Yes, that would be after a small capitalization to the Tungsten. The current investment in the Tungsten, over $100 million now would be relative to our total capital is not that huge, and since our operated interest capitalization will be significantly less than what we’ve had on recent quarters.

Eduardo Royes – Jefferies & Company, Inc.

Okay. So the $59 million or so is after interest capitalized?

Douglas G. Smith

Yes.

Eduardo Royes – Jefferies & Company, Inc.

Okay. I’ll turn it back over and I’m finish. That does conclude. That’s it from me, thanks.

Douglas G. Smith

Okay.

Operator

We’ll go next to Ryan Fitzgibbon of Global Hunter Securities.

Ryan Fitzgibbon – Global Hunter Securities

Hey, good morning. I’m hoping to touch first on the Titanium Explorer. Could you discuss a little bit more on what’s going on that hole, that rig specific, I’m assuming that’s because of the revenue utilization guidance you gave?

Douglas G. Smith

Well specific I would say. But the revenue efficiency on the rig will suffer and particular in that, we’re not going to get through the bonus level for these first three months – for January, February, and March.

Ryan Fitzgibbon – Global Hunter Securities

Okay. And then thereafter is it safe to assume modern purposes maybe back to call 90% revenue utilization as you finish your second half period?

Paul A. Bragg

That would be the – we’re targeting of that 90% in the second and third quarter and then hopefully a little bit better than that towards the end of the year. So – but that’s the expectations and get back to the results.

Ryan Fitzgibbon – Global Hunter Securities

Okay, fair enough. And then as far as the jackups, is your expectation with customers going to exercise the option for the Sapphire and is that a fixed price option and Dough, can you disclose the rate?

Paul A. Bragg

The Sapphire – the customer has recently let the options expire. And that had to do more with – we did do anything with rig or their programs. They’re trying to playing out their wells and they weren’t able to – we already extended the option once. And so it’s just a planning. So we suspect that all things going well that they’ll come back to us and again ask for those wells. The option had been at $183,000 a day. But it wasn’t a rate issue. It was more of a planning out the wells issue.

Ryan Fitzgibbon – Global Hunter Securities

Okay. And then Paul, I guess with the Aquamarine and with Sapphire, with the UN availability and your commentary for rigs not in $170,000 range. Is that something that we can expect and what kind of term are you currently receiving in short-term for those rigs?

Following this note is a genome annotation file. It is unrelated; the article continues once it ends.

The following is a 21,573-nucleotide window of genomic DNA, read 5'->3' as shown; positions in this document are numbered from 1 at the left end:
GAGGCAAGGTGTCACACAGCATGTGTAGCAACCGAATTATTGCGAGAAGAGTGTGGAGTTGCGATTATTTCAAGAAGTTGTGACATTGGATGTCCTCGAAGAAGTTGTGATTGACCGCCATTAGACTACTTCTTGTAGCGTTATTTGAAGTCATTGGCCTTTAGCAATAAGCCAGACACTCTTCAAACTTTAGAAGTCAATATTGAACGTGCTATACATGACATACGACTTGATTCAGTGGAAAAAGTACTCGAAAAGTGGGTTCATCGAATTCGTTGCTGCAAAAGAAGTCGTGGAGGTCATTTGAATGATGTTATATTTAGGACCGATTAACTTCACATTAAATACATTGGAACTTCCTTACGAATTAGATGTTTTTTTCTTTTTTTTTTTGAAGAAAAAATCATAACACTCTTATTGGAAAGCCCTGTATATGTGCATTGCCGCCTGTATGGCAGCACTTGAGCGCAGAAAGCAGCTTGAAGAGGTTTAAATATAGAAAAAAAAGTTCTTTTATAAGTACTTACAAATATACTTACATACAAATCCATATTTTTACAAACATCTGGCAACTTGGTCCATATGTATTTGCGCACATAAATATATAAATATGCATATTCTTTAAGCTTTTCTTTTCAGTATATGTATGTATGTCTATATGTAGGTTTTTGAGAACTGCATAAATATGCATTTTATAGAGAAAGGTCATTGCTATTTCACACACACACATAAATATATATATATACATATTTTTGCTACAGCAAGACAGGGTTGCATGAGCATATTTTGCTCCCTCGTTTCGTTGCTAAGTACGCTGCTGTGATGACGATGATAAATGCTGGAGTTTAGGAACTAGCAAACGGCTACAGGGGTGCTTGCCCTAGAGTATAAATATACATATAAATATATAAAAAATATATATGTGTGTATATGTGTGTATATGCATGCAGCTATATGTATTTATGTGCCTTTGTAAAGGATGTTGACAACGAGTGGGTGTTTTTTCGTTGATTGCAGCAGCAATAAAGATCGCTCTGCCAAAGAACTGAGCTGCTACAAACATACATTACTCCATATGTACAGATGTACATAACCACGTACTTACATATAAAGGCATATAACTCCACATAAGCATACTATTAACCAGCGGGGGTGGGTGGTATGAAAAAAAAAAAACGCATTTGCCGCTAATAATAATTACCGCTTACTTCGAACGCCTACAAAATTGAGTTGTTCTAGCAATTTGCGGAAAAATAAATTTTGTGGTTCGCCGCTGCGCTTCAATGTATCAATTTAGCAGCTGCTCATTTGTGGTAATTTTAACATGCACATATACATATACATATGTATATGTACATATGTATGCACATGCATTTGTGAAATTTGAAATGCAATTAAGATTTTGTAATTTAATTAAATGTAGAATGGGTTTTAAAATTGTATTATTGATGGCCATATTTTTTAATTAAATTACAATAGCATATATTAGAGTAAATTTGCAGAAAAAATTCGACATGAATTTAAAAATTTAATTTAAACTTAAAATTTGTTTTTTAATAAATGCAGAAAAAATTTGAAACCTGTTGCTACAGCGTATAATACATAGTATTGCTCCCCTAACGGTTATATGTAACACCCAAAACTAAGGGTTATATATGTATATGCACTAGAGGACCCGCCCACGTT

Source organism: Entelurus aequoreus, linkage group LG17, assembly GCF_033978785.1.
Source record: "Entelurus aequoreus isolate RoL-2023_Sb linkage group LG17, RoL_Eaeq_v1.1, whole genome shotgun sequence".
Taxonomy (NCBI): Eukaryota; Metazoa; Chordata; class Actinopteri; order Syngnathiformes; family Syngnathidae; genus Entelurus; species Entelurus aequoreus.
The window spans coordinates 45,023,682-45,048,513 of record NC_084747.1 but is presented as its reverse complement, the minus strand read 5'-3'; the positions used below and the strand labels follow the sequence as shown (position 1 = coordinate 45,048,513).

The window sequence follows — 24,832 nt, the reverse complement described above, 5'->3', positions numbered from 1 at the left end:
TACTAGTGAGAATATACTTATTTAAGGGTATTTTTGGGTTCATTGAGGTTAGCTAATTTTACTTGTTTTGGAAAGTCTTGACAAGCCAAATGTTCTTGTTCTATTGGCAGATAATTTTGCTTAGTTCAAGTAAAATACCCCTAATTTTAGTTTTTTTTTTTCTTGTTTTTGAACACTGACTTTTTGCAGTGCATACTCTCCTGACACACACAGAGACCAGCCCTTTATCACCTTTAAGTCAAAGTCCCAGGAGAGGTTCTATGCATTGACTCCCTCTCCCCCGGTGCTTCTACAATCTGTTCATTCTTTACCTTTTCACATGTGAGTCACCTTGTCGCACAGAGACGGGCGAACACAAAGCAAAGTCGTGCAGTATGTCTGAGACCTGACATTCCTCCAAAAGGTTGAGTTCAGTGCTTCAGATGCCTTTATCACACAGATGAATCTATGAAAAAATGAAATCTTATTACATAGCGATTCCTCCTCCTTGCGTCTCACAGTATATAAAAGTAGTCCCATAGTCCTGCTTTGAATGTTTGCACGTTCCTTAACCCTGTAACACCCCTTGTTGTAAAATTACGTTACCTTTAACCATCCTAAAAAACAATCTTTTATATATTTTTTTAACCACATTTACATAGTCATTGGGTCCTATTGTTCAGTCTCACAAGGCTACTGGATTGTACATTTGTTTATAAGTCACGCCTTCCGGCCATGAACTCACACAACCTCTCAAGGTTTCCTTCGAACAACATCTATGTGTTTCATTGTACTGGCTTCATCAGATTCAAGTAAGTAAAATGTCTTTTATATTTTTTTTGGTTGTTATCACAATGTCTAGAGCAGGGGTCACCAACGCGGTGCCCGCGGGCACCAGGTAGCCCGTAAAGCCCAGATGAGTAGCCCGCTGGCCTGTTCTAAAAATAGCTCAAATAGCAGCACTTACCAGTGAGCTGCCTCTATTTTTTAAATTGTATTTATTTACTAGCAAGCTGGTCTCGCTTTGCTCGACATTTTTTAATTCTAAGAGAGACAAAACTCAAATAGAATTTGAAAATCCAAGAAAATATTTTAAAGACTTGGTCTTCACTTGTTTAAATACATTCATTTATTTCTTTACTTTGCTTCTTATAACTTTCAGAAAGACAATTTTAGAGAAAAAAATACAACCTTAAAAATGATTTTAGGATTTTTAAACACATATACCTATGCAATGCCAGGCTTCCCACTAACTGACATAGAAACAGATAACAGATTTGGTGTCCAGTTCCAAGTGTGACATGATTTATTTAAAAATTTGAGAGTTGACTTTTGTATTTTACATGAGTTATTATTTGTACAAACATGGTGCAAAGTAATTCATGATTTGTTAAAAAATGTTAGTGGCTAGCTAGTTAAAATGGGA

Paul A. Bragg

In general, you’re not seeing a lot of change in duration for international jackups. A lot of jobs in the one year range, and here in the two year range and every now and then you’ll find one of longer duration. We generally, if the job is for longer than two years will require the later years to either be higher or provide escalation or price reset. We don’t like to really price out beyond the initial two years.

Douglas G. Smith

You mentioned the Aquamarine and just as a point of clarification, the Aquamarine does have an option on it or fleet status because it’s an unpriced option. But we anticipate that the customer is going to exercise that option and we’ll have to negotiate a market rate. So we’ll if the spread happens. The expectation for Aquamarine is that it’s favorable to its current customer.

Ryan Fitzgibbon – Global Hunter Securities

Okay. And should we expect any planned downtime for rig upgrades for those rigs, let’s say relative to your contract?

Paul A. Bragg

The only one potentially that we would expect something of that nature for it might be in the Sapphire. But that would be all compensated by the customer and we haven’t had any commitments or embedded that way at this point.

Ryan Fitzgibbon – Global Hunter Securities

Okay. And then last one from me as with CapEx guidance for the year was $524 million. Can you give a breakdown as to how much is the final payment for Tungsten and then what maintenance CapEx is protected to be for the year?

Paul A. Bragg

The final shipyard payment on the Tungsten is $415 million. Now, we have about $50 million of potential additional capital spare equipment associated with that rig. We are also looking at doing some additional investment and fleet spares. I think with respect to how the regulatory environment where customers are expecting today. We’re going to add to our fleet spares and including making down payments on a spare BOP this year.

And so, beyond that we are not providing anymore detailed guidance. The expectation is still that the jackups would be about $1 million a year of normal maintenance CapEx, and $2 million to $4 million on the quarters balance that being the fleet spares and the investments in the Tungsten.

Ryan Fitzgibbon – Global Hunter Securities

All right; thanks, guys.

Operator

We’ll go next to Shawn Schniven of Oppenheimer.

Shawn Schniven – Oppenheimer

Hi, good morning. Thank you for taking the question. Can you discuss what your current thoughts are on the Dalian, I think previously you indicated that you guys in particular had no plans there, but just a – update or thoughts would be helpful?

Paul A. Bragg

Okay, I’m not sure I got all the question which you asked about the – our thoughts around the Dalian Developer. As we mentioned on the last couple of calls, we went through a period where we look at a particular project in a particular use for the rig if that has happened we had an interest in possibly acquiring the unit. We’re not interested at this point in time and our engagement is really limited to the construction period. We don’t expect to be involved with the unit post construction.